Forklift Steer Axle - The definition of an axle is a central shaft for turning a gear or a wheel. Where wheeled motor vehicles are concerned, the axle itself can be attached to the wheels and revolve together with them. In this instance, bushings or bearings are provided at the mounting points where the axle is supported. On the other hand, the axle may be attached to its surroundings and the wheels may in turn turn all-around the axle. In this case, a bushing or bearing is situated inside the hole within the wheel to allow the gear or wheel to rotate all-around the axle.
With trucks and cars, the term axle in several references is utilized casually. The word usually refers to the shaft itself, a transverse pair of wheels or its housing. The shaft itself revolves with the wheel. It is frequently bolted in fixed relation to it and referred to as an 'axle' or an 'axle shaft'. It is equally true that the housing around it which is usually known as a casting is also known as an 'axle' or sometimes an 'axle housing.' An even broader definition of the word refers to every transverse pair of wheels, whether they are attached to one another or they are not. Thus, even transverse pairs of wheels within an independent suspension are often known as 'an axle.'
In a wheeled motor vehicle, axles are an integral component. With a live-axle suspension system, the axles function so as to transmit driving torque to the wheel. The axles also maintain the position of the wheels relative to one another and to the motor vehicle body. In this particular system the axles should also be able to bear the weight of the motor vehicle together with whichever cargo. In a non-driving axle, like the front beam axle in several two-wheel drive light vans and trucks and in heavy-duty trucks, there would be no shaft. The axle in this particular condition serves only as a steering part and as suspension. Many front wheel drive cars have a solid rear beam axle.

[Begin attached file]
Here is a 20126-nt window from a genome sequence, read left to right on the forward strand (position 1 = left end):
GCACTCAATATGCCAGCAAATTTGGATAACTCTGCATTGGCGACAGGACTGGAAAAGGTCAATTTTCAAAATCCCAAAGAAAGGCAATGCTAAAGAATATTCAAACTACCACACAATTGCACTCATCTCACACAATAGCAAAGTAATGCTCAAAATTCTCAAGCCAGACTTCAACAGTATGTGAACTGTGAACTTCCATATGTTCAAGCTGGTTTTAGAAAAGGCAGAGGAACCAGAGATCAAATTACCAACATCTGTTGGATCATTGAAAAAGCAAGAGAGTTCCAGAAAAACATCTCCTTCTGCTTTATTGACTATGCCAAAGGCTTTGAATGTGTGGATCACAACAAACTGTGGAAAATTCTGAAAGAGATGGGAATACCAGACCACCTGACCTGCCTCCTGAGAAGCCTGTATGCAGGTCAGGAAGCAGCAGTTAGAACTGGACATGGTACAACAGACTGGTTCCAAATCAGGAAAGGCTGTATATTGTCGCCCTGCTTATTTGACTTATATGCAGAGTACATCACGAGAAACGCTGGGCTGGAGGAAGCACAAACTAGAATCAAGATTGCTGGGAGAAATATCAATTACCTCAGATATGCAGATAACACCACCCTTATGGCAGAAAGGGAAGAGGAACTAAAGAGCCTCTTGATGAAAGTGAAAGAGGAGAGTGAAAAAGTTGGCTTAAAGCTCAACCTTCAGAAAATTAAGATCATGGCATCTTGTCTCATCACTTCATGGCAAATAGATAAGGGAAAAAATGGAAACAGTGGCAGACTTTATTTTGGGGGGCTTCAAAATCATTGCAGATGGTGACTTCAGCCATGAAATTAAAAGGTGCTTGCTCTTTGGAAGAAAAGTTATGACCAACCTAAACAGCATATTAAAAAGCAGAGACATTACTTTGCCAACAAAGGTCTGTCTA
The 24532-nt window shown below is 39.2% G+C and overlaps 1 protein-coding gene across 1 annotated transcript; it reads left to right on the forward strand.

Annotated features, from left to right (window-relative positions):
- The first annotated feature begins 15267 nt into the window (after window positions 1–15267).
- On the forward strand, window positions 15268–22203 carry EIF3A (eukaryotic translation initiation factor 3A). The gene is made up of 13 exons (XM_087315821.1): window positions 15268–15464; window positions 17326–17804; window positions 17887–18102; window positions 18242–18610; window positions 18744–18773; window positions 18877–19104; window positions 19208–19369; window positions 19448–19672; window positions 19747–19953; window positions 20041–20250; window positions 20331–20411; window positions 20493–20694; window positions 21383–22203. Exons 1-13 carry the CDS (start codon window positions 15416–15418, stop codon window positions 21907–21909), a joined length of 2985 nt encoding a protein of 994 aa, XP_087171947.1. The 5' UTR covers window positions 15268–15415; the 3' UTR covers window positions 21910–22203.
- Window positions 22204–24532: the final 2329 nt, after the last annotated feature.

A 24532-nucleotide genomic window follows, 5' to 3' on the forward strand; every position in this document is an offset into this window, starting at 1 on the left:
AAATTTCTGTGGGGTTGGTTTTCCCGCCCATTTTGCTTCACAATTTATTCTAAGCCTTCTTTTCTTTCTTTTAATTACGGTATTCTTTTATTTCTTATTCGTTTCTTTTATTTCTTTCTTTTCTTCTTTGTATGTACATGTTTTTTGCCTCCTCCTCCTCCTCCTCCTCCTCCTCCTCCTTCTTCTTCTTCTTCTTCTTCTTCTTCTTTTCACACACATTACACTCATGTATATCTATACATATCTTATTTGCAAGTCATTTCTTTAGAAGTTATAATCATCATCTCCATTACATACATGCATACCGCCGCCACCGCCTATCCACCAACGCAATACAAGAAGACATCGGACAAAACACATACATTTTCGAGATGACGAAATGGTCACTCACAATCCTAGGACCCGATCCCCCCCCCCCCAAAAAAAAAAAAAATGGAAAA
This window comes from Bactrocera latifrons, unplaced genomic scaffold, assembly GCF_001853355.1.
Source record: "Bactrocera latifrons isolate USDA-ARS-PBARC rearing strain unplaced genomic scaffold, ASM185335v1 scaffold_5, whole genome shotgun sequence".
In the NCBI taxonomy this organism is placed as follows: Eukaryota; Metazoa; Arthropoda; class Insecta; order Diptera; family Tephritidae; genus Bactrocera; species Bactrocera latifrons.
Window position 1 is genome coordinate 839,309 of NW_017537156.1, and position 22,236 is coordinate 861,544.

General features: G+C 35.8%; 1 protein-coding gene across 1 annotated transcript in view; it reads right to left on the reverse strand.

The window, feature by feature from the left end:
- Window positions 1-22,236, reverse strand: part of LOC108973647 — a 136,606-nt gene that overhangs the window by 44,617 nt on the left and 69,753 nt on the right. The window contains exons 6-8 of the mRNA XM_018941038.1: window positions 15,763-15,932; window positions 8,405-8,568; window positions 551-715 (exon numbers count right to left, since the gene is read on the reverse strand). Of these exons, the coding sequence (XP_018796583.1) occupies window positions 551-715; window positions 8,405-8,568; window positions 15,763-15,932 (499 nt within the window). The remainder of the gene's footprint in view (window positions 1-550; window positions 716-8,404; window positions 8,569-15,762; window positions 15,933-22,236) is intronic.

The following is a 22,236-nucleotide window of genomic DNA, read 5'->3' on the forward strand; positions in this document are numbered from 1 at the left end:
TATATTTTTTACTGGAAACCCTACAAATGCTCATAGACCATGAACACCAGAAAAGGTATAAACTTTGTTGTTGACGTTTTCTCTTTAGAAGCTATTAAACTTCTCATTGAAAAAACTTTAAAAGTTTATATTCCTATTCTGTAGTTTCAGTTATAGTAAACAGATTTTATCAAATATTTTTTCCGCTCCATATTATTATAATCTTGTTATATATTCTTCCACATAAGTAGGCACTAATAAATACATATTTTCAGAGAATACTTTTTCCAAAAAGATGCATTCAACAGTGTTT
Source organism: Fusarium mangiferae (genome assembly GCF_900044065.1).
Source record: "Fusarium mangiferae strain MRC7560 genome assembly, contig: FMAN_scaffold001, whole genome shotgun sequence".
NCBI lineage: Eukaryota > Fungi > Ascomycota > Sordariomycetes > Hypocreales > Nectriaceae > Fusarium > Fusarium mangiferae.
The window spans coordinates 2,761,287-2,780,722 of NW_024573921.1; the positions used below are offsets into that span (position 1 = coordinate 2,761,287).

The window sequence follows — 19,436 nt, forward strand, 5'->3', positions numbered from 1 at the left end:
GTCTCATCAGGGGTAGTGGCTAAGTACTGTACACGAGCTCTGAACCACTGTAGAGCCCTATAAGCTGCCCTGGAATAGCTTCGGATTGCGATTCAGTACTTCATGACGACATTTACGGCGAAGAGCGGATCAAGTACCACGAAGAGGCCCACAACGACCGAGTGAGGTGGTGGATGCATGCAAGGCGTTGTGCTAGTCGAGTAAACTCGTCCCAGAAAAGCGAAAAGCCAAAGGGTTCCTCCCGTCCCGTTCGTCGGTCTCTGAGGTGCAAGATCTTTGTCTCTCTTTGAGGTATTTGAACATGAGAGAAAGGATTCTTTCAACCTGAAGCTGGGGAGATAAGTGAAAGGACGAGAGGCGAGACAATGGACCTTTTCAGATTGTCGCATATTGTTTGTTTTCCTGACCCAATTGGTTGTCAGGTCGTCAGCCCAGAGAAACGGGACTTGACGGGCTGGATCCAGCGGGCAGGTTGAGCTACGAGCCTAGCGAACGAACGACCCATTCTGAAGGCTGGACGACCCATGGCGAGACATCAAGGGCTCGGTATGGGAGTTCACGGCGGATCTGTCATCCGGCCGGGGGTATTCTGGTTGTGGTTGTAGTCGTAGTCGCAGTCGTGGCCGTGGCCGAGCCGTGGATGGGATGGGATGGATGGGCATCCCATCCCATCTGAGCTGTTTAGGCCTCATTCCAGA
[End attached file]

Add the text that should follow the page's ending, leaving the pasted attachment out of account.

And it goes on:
There are various kinds of suspension systems where the axles work only to transmit driving torque to the wheels. The angle and position of the wheel hubs is a function of the suspension system. This is usually found in the independent suspension seen in the majority of brand new sports utility vehicles, on the front of various light trucks and on the majority of new cars. These systems still consist of a differential but it does not have fixed axle housing tubes. It could be fixed to the vehicle body or frame or also could be integral in a transaxle. The axle shafts then transmit driving torque to the wheels. The shafts in an independent suspension system are similar to a full floating axle system as in they do not support the vehicle weight.
Last but not least, with regards to a vehicle, 'axle,' has a more ambiguous definition. It means parallel wheels on opposing sides of the motor vehicle, regardless of their mechanical connection kind to one another and the motor vehicle frame or body.
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